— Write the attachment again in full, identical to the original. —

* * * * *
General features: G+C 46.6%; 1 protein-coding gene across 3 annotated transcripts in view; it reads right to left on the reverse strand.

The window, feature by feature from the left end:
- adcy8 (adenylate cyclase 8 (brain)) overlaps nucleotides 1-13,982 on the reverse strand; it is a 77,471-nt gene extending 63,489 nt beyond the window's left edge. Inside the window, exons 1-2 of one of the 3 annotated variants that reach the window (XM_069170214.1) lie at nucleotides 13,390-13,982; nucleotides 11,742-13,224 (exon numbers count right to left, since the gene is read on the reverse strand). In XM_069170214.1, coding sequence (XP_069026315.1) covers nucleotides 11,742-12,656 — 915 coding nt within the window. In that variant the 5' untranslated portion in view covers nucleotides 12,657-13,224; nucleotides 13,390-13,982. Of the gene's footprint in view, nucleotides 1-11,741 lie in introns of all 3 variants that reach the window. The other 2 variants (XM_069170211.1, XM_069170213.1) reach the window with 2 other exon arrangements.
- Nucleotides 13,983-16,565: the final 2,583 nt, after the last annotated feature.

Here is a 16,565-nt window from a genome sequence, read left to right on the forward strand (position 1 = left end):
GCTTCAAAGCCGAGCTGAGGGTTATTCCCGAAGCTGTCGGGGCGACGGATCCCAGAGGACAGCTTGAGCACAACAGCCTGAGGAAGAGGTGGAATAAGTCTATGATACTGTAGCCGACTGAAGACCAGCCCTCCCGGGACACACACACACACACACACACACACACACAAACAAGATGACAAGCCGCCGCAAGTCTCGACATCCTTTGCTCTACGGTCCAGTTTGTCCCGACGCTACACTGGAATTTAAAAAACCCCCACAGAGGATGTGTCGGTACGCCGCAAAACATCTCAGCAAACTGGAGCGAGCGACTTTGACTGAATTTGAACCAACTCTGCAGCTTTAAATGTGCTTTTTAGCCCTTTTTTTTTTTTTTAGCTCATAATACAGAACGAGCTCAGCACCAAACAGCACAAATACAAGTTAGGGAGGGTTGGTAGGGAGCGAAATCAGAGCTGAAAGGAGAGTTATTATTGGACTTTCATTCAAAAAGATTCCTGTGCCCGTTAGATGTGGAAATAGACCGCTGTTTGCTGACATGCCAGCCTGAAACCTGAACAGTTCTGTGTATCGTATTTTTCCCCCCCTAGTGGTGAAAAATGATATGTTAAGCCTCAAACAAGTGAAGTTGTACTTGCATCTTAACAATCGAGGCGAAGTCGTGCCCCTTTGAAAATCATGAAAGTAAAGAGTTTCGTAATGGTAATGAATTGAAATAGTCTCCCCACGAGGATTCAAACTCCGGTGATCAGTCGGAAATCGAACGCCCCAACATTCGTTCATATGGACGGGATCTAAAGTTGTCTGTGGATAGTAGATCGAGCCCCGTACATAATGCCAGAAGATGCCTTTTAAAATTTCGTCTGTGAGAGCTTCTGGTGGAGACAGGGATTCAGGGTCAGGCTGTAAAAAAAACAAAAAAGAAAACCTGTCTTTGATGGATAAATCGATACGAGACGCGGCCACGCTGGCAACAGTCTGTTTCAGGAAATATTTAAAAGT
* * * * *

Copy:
General features: G+C 46.6%; 1 protein-coding gene across 3 annotated transcripts in view; it reads right to left on the reverse strand.

The window, feature by feature from the left end:
- adcy8 (adenylate cyclase 8 (brain)) overlaps nucleotides 1-13,982 on the reverse strand; it is a 77,471-nt gene extending 63,489 nt beyond the window's left edge. Inside the window, exons 1-2 of one of the 3 annotated variants that reach the window (XM_069170214.1) lie at nucleotides 13,390-13,982; nucleotides 11,742-13,224 (exon numbers count right to left, since the gene is read on the reverse strand). In XM_069170214.1, coding sequence (XP_069026315.1) covers nucleotides 11,742-12,656 — 915 coding nt within the window. In that variant the 5' untranslated portion in view covers nucleotides 12,657-13,224; nucleotides 13,390-13,982. Of the gene's footprint in view, nucleotides 1-11,741 lie in introns of all 3 variants that reach the window. The other 2 variants (XM_069170211.1, XM_069170213.1) reach the window with 2 other exon arrangements.
- Nucleotides 13,983-16,565: the final 2,583 nt, after the last annotated feature.

Here is a 16,565-nt window from a genome sequence, read left to right on the forward strand (position 1 = left end):
GCTTCAAAGCCGAGCTGAGGGTTATTCCCGAAGCTGTCGGGGCGACGGATCCCAGAGGACAGCTTGAGCACAACAGCCTGAGGAAGAGGTGGAATAAGTCTATGATACTGTAGCCGACTGAAGACCAGCCCTCCCGGGACACACACACACACACACACACACACACACAAACAAGATGACAAGCCGCCGCAAGTCTCGACATCCTTTGCTCTACGGTCCAGTTTGTCCCGACGCTACACTGGAATTTAAAAAACCCCCACAGAGGATGTGTCGGTACGCCGCAAAACATCTCAGCAAACTGGAGCGAGCGACTTTGACTGAATTTGAACCAACTCTGCAGCTTTAAATGTGCTTTTTAGCCCTTTTTTTTTTTTTTAGCTCATAATACAGAACGAGCTCAGCACCAAACAGCACAAATACAAGTTAGGGAGGGTTGGTAGGGAGCGAAATCAGAGCTGAAAGGAGAGTTATTATTGGACTTTCATTCAAAAAGATTCCTGTGCCCGTTAGATGTGGAAATAGACCGCTGTTTGCTGACATGCCAGCCTGAAACCTGAACAGTTCTGTGTATCGTATTTTTCCCCCCCTAGTGGTGAAAAATGATATGTTAAGCCTCAAACAAGTGAAGTTGTACTTGCATCTTAACAATCGAGGCGAAGTCGTGCCCCTTTGAAAATCATGAAAGTAAAGAGTTTCGTAATGGTAATGAATTGAAATAGTCTCCCCACGAGGATTCAAACTCCGGTGATCAGTCGGAAATCGAACGCCCCAACATTCGTTCATATGGACGGGATCTAAAGTTGTCTGTGGATAGTAGATCGAGCCCCGTACATAATGCCAGAAGATGCCTTTTAAAATTTCGTCTGTGAGAGCTTCTGGTGGAGACAGGGATTCAGGGTCAGGCTGTAAAAAAAACAAAAAAGAAAACCTGTCTTTGATGGATAAATCGATACGAGACGCGGCCACGCTGGCAACAGTCTGTTTCAGGAAATATTTAAAAGT